Data, Computation and Creative Collaboration: Reflections on interdisciplinary digital design and research

Dr Geoff Hinchcliffe and Mitchell Whitelaw
2015 Conference

The explosion of the Web and its accessible programming languages has drawn broad participation in new forms of software production and creative practice, and in doing so, challenged established professionalised and “disciplined” conceptions of computer code and programming. While acknowledging and celebrating expanded conceptions of computing practice it should also be recognised that computation has been fundamentally interdisciplinary since its inception; the earliest computing machines were used by physicists, meteorologists, cryptographers and biologists. Computation is in a sense indifferent to disciplines, reducible ultimately to a simple set of formal operations. This is not to reduce or dissolve disciplinary differences, but to create a common ground, a machine that in its indifference fosters connections between disparate domains. Here computation is a verb, not a noun ­ it makes things happen. It does not simply link different domains but engages them in action, in joint projects and creations.

To explore this proposition, this paper examines two recently completed projects (for the Museum of Australian Democracy and the State Library of Queensland) focused on representing and exploring data and collections in public contexts. The case studies demonstrate some of the ways in which computing serves as a site for creative collaboration across and between disciplines, institutions and frameworks. Data is shown to be a creative material as well as a shared language, with data linking creative practitioners with the concerns and conventions of historians, librarians, archivists, curators and information managers. Design plays a vital role in forming tangible representations of significant data that would otherwise remain abstract. The processes and final products of these trans­disciplinary collaborations provide an ideal context for reflection on the qualities and boundaries of authorship and artisanal production in contemporary digital design.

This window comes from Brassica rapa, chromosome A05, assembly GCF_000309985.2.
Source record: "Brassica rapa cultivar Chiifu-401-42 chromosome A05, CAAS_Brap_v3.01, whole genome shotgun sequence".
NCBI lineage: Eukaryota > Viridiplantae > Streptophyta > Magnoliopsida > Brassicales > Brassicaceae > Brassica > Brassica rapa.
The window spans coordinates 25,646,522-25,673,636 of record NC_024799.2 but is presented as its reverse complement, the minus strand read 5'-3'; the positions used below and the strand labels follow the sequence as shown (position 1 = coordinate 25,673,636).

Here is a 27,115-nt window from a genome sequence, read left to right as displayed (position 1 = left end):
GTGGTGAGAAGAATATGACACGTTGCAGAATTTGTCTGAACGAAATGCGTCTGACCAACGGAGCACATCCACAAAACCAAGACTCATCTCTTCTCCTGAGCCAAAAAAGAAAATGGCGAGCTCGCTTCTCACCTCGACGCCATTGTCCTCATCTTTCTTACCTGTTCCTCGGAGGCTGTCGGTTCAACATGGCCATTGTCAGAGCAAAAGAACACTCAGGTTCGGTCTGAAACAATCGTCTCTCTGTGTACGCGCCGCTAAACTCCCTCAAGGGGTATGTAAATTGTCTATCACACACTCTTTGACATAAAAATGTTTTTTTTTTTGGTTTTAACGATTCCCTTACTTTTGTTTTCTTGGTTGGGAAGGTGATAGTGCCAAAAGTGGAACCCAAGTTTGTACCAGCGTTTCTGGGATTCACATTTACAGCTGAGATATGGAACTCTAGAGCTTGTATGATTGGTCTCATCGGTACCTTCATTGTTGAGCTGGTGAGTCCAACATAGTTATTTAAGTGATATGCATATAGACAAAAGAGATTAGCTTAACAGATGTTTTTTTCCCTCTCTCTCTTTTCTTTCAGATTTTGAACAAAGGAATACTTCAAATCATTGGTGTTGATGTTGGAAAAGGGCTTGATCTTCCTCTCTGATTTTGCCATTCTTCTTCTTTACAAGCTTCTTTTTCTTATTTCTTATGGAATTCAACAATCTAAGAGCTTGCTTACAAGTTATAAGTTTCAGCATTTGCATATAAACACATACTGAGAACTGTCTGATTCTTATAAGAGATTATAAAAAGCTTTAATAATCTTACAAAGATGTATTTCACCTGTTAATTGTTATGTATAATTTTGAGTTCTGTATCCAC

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About the author

Geoff Hinchcliffe is an academic, researcher and designer in the Faculty of Arts & Design at the University of Canberra. His professional experience spans print, TV, multimedia, and web. His practice­ based research is concerned with generative design, interface aesthetics and data poetics. Geoff is currently Head of the Graphic Design & Media Arts department, and a core member of the Digital Treasures program in the Centre for Creative and Cultural Research. Examples of work and associated ramblings can be found at


Mitchell Whitelaw is an academic, writer and practitioner with interests in new media art and culture, especially generative systems, data-aesthetics, and digital cultural collections. His work has appeared in journals including Leonardo, Digital Creativity, Fibreculture, and Senses and Society. His current work spans materiality, data and culture, with a practical focus on creating “generous interfaces” for digital heritage. Mitchell is currently an Associate Professor in the Faculty of Arts and Design at the University of Canberra, where he leads the Digital Treasures program in the Centre for Creative and Cultural Research.